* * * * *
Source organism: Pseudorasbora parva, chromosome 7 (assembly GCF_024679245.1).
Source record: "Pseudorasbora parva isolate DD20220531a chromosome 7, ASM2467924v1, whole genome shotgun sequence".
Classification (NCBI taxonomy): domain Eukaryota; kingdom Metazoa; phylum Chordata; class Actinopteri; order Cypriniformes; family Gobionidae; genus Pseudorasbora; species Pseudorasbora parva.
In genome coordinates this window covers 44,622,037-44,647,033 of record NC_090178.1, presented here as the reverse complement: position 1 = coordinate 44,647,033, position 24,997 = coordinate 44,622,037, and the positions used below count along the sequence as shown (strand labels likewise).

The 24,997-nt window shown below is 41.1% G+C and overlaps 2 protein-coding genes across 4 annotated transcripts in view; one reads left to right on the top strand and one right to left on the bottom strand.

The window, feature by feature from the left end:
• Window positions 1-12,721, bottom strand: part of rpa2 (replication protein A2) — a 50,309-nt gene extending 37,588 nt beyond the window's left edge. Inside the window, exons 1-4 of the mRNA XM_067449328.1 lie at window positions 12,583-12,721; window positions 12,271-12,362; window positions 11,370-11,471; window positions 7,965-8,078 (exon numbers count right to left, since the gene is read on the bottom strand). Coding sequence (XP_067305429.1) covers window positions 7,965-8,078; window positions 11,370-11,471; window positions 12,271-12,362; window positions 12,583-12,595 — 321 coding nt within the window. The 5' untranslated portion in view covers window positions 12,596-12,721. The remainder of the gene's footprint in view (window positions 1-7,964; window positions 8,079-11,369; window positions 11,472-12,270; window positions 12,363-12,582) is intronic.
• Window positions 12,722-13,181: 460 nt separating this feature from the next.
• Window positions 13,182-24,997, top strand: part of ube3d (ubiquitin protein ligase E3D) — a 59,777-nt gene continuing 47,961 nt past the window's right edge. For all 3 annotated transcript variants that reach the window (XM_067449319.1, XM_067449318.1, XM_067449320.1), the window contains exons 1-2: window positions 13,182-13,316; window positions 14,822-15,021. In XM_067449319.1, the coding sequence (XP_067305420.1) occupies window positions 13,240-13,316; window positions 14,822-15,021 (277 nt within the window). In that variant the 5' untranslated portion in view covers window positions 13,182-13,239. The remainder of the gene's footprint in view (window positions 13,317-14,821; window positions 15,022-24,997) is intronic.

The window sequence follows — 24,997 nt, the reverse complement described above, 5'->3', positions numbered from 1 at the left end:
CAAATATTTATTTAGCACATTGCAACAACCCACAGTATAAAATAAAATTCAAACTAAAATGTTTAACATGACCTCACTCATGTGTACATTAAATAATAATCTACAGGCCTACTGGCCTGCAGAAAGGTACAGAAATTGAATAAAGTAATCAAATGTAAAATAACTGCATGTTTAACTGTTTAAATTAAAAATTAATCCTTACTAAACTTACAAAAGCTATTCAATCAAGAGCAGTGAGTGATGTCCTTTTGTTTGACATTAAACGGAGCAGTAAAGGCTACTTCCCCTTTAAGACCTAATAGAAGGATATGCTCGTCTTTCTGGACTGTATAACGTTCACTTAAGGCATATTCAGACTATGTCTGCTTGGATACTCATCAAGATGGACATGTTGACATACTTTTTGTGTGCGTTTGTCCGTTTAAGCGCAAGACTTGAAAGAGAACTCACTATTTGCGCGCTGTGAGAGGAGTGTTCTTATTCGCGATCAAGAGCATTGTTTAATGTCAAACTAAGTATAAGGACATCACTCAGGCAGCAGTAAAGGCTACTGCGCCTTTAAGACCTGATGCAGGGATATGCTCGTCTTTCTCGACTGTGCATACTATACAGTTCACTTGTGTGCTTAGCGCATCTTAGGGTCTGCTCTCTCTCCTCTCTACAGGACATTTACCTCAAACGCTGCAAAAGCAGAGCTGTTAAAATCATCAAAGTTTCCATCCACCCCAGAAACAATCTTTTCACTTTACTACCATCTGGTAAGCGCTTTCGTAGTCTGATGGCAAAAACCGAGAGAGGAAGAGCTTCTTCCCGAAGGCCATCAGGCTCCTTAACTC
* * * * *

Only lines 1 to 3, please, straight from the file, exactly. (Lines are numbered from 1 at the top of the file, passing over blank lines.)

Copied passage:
Source organism: Pseudorasbora parva, chromosome 7 (assembly GCF_024679245.1).
Source record: "Pseudorasbora parva isolate DD20220531a chromosome 7, ASM2467924v1, whole genome shotgun sequence".
Classification (NCBI taxonomy): domain Eukaryota; kingdom Metazoa; phylum Chordata; class Actinopteri; order Cypriniformes; family Gobionidae; genus Pseudorasbora; species Pseudorasbora parva.